He would not take on a part if the writing is not right. Armand has also lent his expertise to writers and directors to enhance the energy of a character. One of his more essential elements are to study the relationship that the character has that develops on the screen. When it came to working on “Gotti” he studied the relationships that John Gotti had to bring forth the feeling of a boss.

Both the “Odyssey” and “Gotti” were popular in Europe and shown in theatres. The “Odyssey” was a 33-million-dollar project while “Gotti” was a seven million dollars. Another one of his project’s that made headlines was the film “Q&A” written by former Supreme Court Justice Edwin Torres and directed by Sydney Lumet (who has directed many films). Torres also wrote “Carlito’s Way.”

“It is rare that anyone spent quality time with any of the old-time bosses of gangdom, like a Carlo Gambino and really get in his head. I have a book that the author did intense research on Carlo, and it is not what people would imagine him to be. A boss is a product of a relationship.” This quote relates back to what Armand mentioned earlier about Gotti and how he played his role.

Since what Armand called the “meltdown” in Hollywood from 2008-2010 he did not stick around to see what can be done. He would set his sights on Europe where he has become somewhat of a God. Countries like Romania, Italy, and the whole former Eastern bloc welcome Armand’s talent with open arms. At this time Armand has a full financial plate to take care of between his family and his two daughters in private school he was not going to gamble on Hollywood to come to his rescue. When it comes to the Indie Film movement Armand has always supported it and believes it has changed the culture of every country globally. The indie filmmakers have learned to make projects about pressing issues and social dilemmas in their country without needing to run to the big boys.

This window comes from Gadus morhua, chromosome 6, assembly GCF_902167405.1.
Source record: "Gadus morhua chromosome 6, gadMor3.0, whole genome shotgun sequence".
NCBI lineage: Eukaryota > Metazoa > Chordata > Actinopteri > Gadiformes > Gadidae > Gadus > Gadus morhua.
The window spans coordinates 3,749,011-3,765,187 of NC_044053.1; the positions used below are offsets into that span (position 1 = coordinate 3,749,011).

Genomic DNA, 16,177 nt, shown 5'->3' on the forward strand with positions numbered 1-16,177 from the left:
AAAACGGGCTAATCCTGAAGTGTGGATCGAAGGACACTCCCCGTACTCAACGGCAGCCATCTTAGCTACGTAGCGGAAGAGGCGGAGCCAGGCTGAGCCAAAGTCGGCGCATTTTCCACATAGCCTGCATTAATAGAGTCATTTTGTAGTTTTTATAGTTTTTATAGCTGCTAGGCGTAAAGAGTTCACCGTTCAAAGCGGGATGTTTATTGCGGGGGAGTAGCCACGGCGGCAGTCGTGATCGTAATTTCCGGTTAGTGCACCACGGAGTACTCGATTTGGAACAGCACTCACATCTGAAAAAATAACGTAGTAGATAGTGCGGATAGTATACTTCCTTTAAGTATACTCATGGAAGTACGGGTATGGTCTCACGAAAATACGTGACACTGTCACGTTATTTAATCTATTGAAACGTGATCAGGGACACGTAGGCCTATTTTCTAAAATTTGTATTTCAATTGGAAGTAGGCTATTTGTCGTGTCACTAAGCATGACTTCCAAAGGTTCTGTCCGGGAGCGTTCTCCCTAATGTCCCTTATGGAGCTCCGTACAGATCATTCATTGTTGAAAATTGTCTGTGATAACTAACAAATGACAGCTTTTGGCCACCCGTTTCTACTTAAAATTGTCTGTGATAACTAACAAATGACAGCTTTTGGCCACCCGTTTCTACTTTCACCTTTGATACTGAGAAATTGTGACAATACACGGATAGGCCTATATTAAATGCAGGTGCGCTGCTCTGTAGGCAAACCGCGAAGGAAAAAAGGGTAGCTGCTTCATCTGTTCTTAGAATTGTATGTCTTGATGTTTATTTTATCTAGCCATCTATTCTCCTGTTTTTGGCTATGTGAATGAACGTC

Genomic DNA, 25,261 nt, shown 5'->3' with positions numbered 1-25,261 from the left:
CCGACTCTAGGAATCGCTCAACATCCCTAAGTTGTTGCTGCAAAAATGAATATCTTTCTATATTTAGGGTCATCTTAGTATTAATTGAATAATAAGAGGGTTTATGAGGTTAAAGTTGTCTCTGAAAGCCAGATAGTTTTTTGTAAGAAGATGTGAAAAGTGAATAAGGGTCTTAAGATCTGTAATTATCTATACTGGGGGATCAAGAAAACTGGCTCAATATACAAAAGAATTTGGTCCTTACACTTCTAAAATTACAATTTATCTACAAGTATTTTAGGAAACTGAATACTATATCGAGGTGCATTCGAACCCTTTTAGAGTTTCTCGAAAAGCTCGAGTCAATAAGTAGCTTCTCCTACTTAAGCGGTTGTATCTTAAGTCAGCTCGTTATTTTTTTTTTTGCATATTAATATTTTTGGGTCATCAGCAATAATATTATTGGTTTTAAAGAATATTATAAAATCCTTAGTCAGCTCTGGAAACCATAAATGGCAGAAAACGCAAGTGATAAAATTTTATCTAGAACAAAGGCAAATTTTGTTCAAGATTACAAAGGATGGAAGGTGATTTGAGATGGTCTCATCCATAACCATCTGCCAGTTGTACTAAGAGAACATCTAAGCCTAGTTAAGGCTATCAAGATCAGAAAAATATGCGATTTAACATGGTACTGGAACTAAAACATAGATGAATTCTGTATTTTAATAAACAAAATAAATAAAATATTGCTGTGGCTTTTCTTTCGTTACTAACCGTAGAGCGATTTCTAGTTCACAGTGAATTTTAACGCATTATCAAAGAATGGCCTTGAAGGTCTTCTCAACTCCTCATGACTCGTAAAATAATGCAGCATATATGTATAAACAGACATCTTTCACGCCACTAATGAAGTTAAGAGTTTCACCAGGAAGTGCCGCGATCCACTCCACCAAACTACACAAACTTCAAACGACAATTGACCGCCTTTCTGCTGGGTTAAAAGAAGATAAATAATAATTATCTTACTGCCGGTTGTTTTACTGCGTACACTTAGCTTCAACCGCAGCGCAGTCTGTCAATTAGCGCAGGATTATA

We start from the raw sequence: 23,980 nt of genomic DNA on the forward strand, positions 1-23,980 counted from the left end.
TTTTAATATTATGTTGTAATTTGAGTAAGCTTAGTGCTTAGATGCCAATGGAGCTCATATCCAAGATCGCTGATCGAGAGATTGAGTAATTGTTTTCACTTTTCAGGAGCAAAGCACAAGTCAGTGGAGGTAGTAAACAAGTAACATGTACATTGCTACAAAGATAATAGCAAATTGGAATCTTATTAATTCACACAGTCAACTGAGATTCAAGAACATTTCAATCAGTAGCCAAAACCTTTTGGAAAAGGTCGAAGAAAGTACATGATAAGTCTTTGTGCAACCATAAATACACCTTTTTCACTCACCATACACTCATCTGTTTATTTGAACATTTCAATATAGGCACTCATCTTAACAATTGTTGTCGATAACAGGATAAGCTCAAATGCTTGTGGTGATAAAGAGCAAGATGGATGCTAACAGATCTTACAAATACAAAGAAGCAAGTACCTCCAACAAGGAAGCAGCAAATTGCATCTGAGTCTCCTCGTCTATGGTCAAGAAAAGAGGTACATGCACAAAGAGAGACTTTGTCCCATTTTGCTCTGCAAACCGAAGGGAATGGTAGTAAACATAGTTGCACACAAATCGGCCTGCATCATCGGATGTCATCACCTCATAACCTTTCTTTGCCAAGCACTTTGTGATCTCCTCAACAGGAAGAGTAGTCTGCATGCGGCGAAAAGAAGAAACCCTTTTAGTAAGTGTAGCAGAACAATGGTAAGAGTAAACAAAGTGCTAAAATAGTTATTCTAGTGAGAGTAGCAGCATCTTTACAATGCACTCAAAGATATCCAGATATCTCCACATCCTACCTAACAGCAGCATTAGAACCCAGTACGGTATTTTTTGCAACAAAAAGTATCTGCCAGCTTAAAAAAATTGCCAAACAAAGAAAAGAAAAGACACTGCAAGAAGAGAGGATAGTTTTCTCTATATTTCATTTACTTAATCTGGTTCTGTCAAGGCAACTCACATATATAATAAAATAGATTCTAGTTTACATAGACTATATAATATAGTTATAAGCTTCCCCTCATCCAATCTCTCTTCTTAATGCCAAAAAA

Nick Christophers
Guest contributor Nick Christophers.

“I have been to film festivals globally and have seen shorts directed by youngsters that capture the social, economic fabric of our society in only ten minutes. It is astounding how they can manage that. Yet there is a dark side to indies where there are too many DIY’s who really do not have a grasp of the filmmaking process.”

For Armand, every film must have a process and that 90% of a film is done in pre-production. It is like being a dancer if the choreography does not exist there is no dance. He strongly believes that acting is a way of life a marginal life not a profession, his way of life.

Recently, Armand took part in the “Gotti Movie Reunion” in Atlantic City, New Jersey. The event was hosted by the company VirtualCons which is a new app that offers live and virtual events like the Reunion and MobMovie Con. Armand was a special guest there along with William Forsythe and Dominic Chianese. He was very honored to be a part of the Con and he is thrilled that VirtualCon has championed the idea of “Gotti II”. Armand has accomplished more than most actors have done in a lifetime and he has shown no signs of slowing down.